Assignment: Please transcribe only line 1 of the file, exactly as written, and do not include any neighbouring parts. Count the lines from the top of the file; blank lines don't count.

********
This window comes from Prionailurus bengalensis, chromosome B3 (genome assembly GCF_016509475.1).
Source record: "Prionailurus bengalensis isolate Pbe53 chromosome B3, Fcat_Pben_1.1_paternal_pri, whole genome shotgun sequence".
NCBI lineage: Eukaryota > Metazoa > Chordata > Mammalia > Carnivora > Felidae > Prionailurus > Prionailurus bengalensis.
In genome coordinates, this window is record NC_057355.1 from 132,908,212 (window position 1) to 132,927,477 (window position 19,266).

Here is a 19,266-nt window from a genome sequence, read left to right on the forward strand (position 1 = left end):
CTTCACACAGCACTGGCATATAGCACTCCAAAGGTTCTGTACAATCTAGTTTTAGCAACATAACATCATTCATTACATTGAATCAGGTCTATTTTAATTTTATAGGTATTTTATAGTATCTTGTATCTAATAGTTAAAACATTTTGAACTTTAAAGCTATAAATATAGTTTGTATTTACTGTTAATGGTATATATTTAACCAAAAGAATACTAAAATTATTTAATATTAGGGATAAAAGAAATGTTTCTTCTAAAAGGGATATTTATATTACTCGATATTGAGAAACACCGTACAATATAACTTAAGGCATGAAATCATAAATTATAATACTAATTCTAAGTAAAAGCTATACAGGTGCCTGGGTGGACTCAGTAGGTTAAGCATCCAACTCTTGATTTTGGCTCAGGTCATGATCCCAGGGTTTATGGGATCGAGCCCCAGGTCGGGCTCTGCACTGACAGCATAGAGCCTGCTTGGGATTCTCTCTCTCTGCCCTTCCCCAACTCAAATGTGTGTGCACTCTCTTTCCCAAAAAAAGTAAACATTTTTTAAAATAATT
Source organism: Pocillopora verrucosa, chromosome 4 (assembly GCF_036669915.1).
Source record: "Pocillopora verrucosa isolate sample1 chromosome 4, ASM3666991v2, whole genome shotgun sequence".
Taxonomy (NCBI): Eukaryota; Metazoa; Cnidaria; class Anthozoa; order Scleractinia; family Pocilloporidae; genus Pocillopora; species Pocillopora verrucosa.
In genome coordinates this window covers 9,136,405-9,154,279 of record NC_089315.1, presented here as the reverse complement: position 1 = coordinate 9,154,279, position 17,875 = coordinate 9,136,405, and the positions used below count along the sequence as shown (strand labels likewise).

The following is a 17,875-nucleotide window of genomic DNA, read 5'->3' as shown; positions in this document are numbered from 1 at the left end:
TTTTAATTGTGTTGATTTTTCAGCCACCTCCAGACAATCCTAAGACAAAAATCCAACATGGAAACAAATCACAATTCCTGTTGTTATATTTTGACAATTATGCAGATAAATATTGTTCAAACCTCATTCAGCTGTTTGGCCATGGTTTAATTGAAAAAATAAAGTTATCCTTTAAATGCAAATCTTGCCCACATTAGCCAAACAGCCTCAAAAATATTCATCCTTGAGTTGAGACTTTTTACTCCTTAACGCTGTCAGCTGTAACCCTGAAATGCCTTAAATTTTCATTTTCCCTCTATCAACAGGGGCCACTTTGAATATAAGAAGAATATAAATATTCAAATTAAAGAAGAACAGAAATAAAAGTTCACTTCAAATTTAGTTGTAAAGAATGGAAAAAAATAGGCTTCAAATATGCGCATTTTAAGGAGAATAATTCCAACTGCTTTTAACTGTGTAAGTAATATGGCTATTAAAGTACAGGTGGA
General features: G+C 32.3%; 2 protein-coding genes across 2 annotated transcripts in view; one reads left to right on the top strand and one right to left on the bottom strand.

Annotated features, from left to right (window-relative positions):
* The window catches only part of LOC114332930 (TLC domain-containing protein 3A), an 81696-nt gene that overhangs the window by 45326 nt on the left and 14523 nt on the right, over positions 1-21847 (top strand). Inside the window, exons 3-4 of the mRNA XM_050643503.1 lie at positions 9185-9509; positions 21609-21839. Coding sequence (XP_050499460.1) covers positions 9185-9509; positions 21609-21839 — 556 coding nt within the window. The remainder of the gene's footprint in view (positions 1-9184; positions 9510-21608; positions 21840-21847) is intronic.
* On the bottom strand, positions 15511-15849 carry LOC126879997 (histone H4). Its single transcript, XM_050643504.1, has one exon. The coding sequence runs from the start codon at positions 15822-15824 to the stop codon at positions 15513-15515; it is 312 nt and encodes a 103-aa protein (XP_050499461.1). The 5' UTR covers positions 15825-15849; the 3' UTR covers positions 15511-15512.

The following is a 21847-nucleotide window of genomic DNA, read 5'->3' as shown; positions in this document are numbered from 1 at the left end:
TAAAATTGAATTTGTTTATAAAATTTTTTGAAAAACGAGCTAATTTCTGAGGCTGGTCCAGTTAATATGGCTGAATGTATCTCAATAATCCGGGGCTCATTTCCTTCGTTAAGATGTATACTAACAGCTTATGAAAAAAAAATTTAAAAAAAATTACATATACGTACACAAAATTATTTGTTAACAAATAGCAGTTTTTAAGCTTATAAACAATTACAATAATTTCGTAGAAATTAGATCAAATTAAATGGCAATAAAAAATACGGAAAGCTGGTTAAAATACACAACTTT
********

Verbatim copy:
This window comes from Prionailurus bengalensis, chromosome B3 (genome assembly GCF_016509475.1).